Book Review: Around the World in 80 Dates

Here at Conquering the Century Club, we like to think of ourselves as intellectual, cultured people who read actual books in addition to the occasional US magazine on a plane. While listening to one of the group’s favorite at-home travel indulgences, Rick Steves’ radio podcasts, Kelly learned of a book with an intriguing concept and shared it with the rest of us.

The book was Jennifer Cox’s Around the World in 80 Dates and very quickly Kelly, Lexie and I were all reading it. 80 Dates is a memoir of Cox (a travel journalist for Lonely Planet) and her quest to find Mr. Right, wherever he might be in the world. Basically, Cox has come to the conclusion that guys in the UK suck (with apologies to my friends there, I can’t blame her too much), and using her international connections sets up 80 blind dates with the goal of finding her soul mate.

I was intrigued by the book’s concept not only because of the locations Cox visits for her dates, but also because of her approach to the search for “Mr. Right”. While I feel the urge to vomit a little bit at the mere mention of a quest to find “Mr. Right” or a “soulmate”, I happen to agree with her rationale that women spend countless years and dollars dedicated to pursuing their educational or professional goals, expecting their romantic goals to fall into place magically, and then complain about why they’re alone.

To start her quest, Cox creates a “Resume” of her relationship qualifications and a “Job Description” of her ideal soulmate, then sends these to a group of close friends located in various countries around the world and requests them to set her up with any acquaintances that might match her job description. As described in the book, the logistics side of arranging all of these dates is a sheer nightmare, and it is rather entertaining to read about Cox’s headaches in dealing with transportation and lodging, all while getting ready for a blind date. In hindsight, it probably would have been smarter to complete more of the logistics before setting off on the trip.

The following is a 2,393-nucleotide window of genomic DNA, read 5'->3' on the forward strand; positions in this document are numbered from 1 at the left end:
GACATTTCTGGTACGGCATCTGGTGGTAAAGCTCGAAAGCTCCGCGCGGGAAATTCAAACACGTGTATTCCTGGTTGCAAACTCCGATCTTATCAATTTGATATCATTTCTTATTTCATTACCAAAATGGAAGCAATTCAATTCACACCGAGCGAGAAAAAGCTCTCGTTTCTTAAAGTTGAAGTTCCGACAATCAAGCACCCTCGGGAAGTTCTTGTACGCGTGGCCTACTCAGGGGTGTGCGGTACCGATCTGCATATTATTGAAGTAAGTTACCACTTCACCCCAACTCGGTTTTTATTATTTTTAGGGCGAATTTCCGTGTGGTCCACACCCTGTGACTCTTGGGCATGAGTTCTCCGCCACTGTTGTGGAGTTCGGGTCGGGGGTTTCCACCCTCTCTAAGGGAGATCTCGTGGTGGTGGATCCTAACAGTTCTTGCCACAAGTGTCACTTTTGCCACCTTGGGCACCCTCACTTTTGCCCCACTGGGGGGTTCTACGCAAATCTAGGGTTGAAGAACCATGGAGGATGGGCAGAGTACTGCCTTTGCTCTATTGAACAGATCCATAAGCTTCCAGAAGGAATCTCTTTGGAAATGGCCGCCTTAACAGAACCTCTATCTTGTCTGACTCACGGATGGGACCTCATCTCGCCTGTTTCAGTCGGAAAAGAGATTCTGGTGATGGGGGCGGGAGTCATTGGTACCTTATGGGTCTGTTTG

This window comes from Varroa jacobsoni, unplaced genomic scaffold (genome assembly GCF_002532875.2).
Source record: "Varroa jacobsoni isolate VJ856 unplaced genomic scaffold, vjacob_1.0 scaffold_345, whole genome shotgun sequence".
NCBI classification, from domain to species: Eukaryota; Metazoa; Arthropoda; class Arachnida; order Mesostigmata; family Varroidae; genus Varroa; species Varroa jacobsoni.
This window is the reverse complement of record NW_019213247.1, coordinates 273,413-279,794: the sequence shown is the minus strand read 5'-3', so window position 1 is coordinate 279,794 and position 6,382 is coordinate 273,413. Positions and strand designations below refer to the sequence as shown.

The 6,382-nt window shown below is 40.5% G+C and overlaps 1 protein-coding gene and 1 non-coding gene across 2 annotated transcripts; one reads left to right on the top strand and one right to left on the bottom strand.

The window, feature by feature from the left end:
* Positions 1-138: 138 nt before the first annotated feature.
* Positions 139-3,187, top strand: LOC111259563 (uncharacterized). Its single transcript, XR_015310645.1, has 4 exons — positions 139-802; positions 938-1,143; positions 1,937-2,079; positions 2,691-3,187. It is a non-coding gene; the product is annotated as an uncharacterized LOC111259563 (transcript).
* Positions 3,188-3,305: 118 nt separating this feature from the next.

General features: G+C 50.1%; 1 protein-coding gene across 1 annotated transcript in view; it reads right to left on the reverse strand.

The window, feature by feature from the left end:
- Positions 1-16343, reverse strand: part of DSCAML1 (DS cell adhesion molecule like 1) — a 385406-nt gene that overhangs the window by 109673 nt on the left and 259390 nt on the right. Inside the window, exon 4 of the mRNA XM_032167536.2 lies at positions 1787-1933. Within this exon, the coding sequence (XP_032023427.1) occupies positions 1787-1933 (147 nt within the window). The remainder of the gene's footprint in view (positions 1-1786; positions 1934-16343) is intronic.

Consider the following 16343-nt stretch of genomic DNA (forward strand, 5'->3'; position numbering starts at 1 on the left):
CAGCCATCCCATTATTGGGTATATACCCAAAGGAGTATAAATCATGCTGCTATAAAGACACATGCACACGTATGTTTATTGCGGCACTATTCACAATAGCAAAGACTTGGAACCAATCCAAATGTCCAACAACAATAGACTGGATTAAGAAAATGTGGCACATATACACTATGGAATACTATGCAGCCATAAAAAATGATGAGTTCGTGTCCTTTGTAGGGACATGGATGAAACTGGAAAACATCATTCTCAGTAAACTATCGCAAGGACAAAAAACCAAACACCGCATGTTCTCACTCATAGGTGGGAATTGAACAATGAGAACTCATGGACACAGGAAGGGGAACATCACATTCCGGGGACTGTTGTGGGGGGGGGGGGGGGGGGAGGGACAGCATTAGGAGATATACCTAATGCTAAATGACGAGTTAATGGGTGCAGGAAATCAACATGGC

The book details her adventures on a six-month, 18-country voyage that (spoiler alert!) ends happily. I found the book funny and entertaining, and certainly interesting for anyone as obsessed with travel as we are. However, my fellow bloggers and I agreed that Cox’s voyage is a bit unrealistic for most actual women (I can’t take 6 months off of work and travel around the world, can you?) Cox also takes some liberties with arithmetic to reach her count of 80 dates, including as separate dates things like an afternoon of speed dating. But really, it was her quest and her soul mate, so I guess it’s acceptable to fudge the rules a little bit.

I won’t give away the ending too much and say where she finds him, but Cox does find her Mr. Right after several hilarious, awkward, mildly terrifying, and just plain awful encounters with her dates. One of the most interesting impressions the book left with me was Cox’s description of international dating habits and who makes the best date. According to Cox, Englishmen and Europeans in general are the worst daters because they immediately jump from date to marriage. On the flip side, apparently Americans are the best daters for the opposite reason. In the end though, I agree with Cox that it is a good thing for all of us to leave our comfort zone and experience something different and scary, especially for those who have not found what they are looking for at home.

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2 Responses to Book Review: Around the World in 80 Dates

  1. theoverworkedamerican says:

    Oh please, she is such a phony! You can’t count it as a date if he cancels, and you can’t count a date with a headstone at a graveyard….that is creepy and not even close to a date. I liked the book because of the same reasons as you, but she went around the world in 15 dates…..I call it like I see it.

  2. chicagolex says:

    Im with Kelly. A day of self reflection at Jim Morrison’s grave does not count as a date! She’s a looney tune!

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